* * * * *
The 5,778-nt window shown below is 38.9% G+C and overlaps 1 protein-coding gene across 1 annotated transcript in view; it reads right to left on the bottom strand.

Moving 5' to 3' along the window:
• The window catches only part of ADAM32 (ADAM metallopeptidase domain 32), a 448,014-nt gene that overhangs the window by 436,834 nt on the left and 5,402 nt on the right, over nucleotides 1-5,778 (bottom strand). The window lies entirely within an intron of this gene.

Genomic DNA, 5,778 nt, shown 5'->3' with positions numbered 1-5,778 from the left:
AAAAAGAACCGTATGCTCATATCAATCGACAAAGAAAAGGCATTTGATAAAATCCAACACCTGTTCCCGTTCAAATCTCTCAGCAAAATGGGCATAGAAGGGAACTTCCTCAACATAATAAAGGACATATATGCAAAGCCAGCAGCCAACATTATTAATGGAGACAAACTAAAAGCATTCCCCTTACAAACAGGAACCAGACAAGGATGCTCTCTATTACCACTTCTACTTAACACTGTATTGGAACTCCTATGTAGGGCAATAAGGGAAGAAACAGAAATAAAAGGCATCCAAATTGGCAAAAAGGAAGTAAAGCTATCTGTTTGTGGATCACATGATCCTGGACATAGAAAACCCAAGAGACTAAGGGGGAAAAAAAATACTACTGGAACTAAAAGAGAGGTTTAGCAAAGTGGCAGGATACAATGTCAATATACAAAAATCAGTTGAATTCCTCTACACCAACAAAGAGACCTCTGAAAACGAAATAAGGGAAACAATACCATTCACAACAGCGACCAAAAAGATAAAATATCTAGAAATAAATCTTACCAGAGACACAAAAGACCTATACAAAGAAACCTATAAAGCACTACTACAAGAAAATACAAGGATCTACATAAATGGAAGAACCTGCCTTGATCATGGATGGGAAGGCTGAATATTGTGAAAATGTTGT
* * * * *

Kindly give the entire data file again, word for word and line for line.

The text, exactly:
The 5,778-nt window shown below is 38.9% G+C and overlaps 1 protein-coding gene across 1 annotated transcript in view; it reads right to left on the bottom strand.

Moving 5' to 3' along the window:
• The window catches only part of ADAM32 (ADAM metallopeptidase domain 32), a 448,014-nt gene that overhangs the window by 436,834 nt on the left and 5,402 nt on the right, over nucleotides 1-5,778 (bottom strand). The window lies entirely within an intron of this gene.

Genomic DNA, 5,778 nt, shown 5'->3' with positions numbered 1-5,778 from the left:
AAAAAGAACCGTATGCTCATATCAATCGACAAAGAAAAGGCATTTGATAAAATCCAACACCTGTTCCCGTTCAAATCTCTCAGCAAAATGGGCATAGAAGGGAACTTCCTCAACATAATAAAGGACATATATGCAAAGCCAGCAGCCAACATTATTAATGGAGACAAACTAAAAGCATTCCCCTTACAAACAGGAACCAGACAAGGATGCTCTCTATTACCACTTCTACTTAACACTGTATTGGAACTCCTATGTAGGGCAATAAGGGAAGAAACAGAAATAAAAGGCATCCAAATTGGCAAAAAGGAAGTAAAGCTATCTGTTTGTGGATCACATGATCCTGGACATAGAAAACCCAAGAGACTAAGGGGGAAAAAAAATACTACTGGAACTAAAAGAGAGGTTTAGCAAAGTGGCAGGATACAATGTCAATATACAAAAATCAGTTGAATTCCTCTACACCAACAAAGAGACCTCTGAAAACGAAATAAGGGAAACAATACCATTCACAACAGCGACCAAAAAGATAAAATATCTAGAAATAAATCTTACCAGAGACACAAAAGACCTATACAAAGAAACCTATAAAGCACTACTACAAGAAAATACAAGGATCTACATAAATGGAAGAACCTGCCTTGATCATGGATGGGAAGGCTGAATATTGTGAAAATGTTGT